Question:

I am currently looking at other views from my previously held view of the end times – I am an ex pretrib – but am now seeking and checking other views. I am intrigued with the idea and reading that the 1st century church saw themselves in the end days of the Old Covenant – and soon to enter a new age.

1) But is this new age (the church age) the same as the idea that Jesus brought a kingdom here there is no more pain or tears? For me that is plainly not true. Am I missing something from your perspective?

2) Can it be that although the old covenant age came to a close – it is still true that there is a carry on/ carry over in the world – of a fallen ‘age’ alongside the new church age? My wording seems clumsy – I hope you can hear what I am trying to ask. I am looking for some kind of sythesis to satisfy my understanding – if it exists.

Answer:

he transition from a pre-tribulationist to a biblical perspective can perhaps be a tough one as, typically, those with this eschatology focus a lot of their spiritual energy on asking about end-time things. This is one reason that this false teaching is harmful–that it draws attention away from the important things such as righteousness, relationship with God and seeking the lost. Be that as it may, your ideas are fairly close to correct, but may need just a bit of a boost from some biblical teaching.

The Bible does not use the term "church age." This term is taken from dispensationalist teaching. I do not deny that the concept is biblical, however. Biblically, we are living in the "last days," which some call the "church age."  This is supported in a number of places. I will mention two, which are Acts 2:14-21 and Hebrews 1:1-2. These are the last days because we are in the last period of history of human life on this earth, at least in the form with which we are familiar. There is no future age. The only thing left for us to look forward to from a spiritual perspective is the second coming of Jesus. This is mentioned many times in the New Testament, but I will mention just two. Matthew 24-24 and 2 Peter 3:3-13. In both cases we are given the strong impression that the return of Jesus will be quite sudden. After this will come judgment.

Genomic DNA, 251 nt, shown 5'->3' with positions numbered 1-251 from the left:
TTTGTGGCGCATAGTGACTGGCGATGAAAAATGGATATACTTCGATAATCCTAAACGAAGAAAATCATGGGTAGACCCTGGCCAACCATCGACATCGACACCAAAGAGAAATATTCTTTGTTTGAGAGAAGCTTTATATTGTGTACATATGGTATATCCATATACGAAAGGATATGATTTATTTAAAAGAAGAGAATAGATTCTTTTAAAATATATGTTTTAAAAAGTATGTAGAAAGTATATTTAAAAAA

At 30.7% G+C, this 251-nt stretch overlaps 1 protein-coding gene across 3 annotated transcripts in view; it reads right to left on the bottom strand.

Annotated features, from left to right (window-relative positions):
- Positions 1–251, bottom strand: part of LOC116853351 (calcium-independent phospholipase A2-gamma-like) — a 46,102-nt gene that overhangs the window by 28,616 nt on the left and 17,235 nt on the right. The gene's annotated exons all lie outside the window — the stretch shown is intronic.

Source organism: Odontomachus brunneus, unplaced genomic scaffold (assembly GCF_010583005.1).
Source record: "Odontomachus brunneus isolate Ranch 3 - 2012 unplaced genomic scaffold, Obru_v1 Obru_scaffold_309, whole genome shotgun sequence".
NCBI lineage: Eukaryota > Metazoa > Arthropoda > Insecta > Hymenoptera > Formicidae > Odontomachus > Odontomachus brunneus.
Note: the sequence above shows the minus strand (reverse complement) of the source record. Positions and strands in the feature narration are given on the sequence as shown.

Jesus did bring in a new phase in the kingdom of God. He was always talking about the kingdom. It is not that the kingdom of God did not exist before he came, but the kingdom came in a new and much greater sense with the ministry of Jesus. There is a series available in the "store" at the web site on the Kingdom of God. (http://www.evidenceforchristianity.org/index.php?option=com_digistore&task=list_products&id=1&Itemid=53) This may be very helpful to you. It is true that in the first and second century, the church had the sense that the second coming was immanent. If you had asked their opinion, they would have predicted the coming to be within years or generations, not millennia. Yet, 2 Peter 3 seems to imply a longer time. God’s intention is that we be ready at any time for him to come back, but that we also be prepared for the long run, as he may not come back in the very near future. This is why "no one knows the day of the hour."

I have never seen even the slightest indication that the "last days" are a time without pain or suffering. In fact, Jesus warned quite the opposite. To be honest, I do not know where you got this idea. After Jesus comes back and judgment has occurred, there will be a New Heaven and a New Earth (Rev 21) as well as a place of suffering called the second death (Rev 20). So, the picture you have of the "church age," without suffering and tears must have accidentally been taken from the biblical picture of heaven. We are definitely not in heaven yet!

You are right that the Old Covenant is no longer in effect. This is implied in many places, but I will list just one. Hebrews 8:13 tells us that the Old Covenant at that time (60s AD) was old and fading and about to disappear. The final end of the Jewish system of sacrifice was in AD 70 when Jerusalem was destroyed.

You ask if there is a carry-over of the fallen age in the church age. Neither term is strictly biblical, so I have a hard time responding. Let me put it this way. It the "last days" there will definitely still be sin. That speaks for itself. We still have a sinful nature. Some use the term "fallen" to describe the current spiritual state of human beings. I do not see the words used in this way in the Bible, but I do believe it is an appropriate description of what we lost when Adam and Eve sinned. Like Paul puts it in Romans 3, we all sin and fall short of the glory of God. The sinful nature did not change at all with the coming of Jesus as far as I know. I see no indication in the Bible to change that thinking. What changed is that we now have the gospel. We now have the opportunity to be baptized into Christ, to be saved and to have the gift of the Holy Spirit. That is good news.

John Oakes

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